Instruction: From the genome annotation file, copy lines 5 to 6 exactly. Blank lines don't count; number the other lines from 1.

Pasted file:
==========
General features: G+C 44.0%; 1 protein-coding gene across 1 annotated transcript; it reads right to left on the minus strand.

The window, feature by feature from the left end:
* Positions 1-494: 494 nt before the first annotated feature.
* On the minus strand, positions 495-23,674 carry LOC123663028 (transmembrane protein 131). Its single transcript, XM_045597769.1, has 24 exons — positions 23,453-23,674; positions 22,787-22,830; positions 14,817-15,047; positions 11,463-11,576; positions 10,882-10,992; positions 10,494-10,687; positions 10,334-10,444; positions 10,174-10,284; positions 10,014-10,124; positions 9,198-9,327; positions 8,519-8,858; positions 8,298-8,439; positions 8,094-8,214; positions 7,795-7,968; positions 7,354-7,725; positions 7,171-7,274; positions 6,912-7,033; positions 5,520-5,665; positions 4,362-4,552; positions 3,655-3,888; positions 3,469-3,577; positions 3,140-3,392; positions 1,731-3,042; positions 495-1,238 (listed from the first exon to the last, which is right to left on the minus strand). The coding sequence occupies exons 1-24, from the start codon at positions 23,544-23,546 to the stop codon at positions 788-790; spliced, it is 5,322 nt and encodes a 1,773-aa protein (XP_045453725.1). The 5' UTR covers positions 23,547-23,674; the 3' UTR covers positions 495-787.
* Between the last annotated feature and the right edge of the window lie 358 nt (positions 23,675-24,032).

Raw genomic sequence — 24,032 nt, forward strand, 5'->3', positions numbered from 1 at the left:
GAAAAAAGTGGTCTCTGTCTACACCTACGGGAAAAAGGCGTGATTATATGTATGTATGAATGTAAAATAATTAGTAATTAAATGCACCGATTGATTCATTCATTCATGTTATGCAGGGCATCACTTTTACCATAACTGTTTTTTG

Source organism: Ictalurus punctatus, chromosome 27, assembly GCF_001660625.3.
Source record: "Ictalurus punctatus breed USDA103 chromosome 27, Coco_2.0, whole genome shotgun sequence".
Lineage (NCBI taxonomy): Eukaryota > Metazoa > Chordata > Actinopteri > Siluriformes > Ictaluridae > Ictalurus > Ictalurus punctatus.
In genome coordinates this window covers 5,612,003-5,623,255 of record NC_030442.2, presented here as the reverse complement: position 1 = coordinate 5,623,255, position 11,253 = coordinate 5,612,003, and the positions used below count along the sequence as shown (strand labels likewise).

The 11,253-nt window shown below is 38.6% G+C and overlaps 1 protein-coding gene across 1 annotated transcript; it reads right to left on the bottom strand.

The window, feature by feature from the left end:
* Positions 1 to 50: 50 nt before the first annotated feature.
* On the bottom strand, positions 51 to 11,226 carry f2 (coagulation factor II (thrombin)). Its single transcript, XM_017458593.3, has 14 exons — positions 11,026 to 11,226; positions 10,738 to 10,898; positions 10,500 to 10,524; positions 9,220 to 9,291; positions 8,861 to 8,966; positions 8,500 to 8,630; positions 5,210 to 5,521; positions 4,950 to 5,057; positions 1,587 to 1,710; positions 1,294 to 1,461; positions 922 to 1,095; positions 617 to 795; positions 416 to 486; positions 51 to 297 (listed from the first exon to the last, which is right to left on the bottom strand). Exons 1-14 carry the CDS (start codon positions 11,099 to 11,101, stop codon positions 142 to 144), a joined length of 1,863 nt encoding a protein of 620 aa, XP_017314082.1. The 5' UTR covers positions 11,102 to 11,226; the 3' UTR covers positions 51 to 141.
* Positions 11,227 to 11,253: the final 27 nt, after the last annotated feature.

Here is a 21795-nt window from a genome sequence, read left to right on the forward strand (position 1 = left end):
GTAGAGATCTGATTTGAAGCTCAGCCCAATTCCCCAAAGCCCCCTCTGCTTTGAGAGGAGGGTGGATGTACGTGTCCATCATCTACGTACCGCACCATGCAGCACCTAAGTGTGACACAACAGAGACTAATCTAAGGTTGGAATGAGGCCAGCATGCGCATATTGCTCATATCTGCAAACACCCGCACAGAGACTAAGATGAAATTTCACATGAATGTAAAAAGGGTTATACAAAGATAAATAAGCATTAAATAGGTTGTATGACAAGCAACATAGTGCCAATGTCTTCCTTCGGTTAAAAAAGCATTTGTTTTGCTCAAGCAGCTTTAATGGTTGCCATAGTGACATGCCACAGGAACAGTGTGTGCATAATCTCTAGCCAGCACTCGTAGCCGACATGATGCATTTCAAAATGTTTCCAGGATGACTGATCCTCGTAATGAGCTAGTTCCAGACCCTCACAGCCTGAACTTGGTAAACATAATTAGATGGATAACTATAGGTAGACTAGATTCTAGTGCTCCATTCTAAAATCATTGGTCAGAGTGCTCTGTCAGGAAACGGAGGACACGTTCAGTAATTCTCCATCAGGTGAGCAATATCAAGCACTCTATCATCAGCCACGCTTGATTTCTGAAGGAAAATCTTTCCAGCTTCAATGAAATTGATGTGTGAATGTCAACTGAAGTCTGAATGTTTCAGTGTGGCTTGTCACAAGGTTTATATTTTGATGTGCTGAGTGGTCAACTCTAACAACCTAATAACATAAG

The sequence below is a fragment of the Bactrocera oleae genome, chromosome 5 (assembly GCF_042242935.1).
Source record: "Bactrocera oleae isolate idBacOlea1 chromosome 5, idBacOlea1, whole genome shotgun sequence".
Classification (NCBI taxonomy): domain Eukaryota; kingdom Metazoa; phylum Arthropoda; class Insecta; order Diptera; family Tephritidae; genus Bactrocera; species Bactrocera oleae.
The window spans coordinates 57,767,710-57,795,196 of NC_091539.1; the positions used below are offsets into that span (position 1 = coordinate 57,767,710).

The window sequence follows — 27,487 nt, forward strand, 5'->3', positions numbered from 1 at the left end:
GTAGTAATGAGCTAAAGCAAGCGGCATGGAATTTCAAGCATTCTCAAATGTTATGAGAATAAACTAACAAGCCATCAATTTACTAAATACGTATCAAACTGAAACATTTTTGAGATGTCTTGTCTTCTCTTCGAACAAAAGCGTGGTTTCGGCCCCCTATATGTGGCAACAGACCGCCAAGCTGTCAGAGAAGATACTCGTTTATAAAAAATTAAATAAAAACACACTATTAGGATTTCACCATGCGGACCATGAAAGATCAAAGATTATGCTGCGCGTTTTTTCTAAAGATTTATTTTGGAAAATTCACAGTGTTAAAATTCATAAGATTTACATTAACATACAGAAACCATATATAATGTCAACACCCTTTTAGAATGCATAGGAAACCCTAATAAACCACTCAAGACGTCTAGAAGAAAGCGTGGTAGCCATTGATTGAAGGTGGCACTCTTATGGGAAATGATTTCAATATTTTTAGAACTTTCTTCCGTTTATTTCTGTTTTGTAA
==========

* Between the last annotated feature and the right edge of the window lie 358 nt (positions 23,675-24,032).

Raw genomic sequence — 24,032 nt, forward strand, 5'->3', positions numbered from 1 at the left: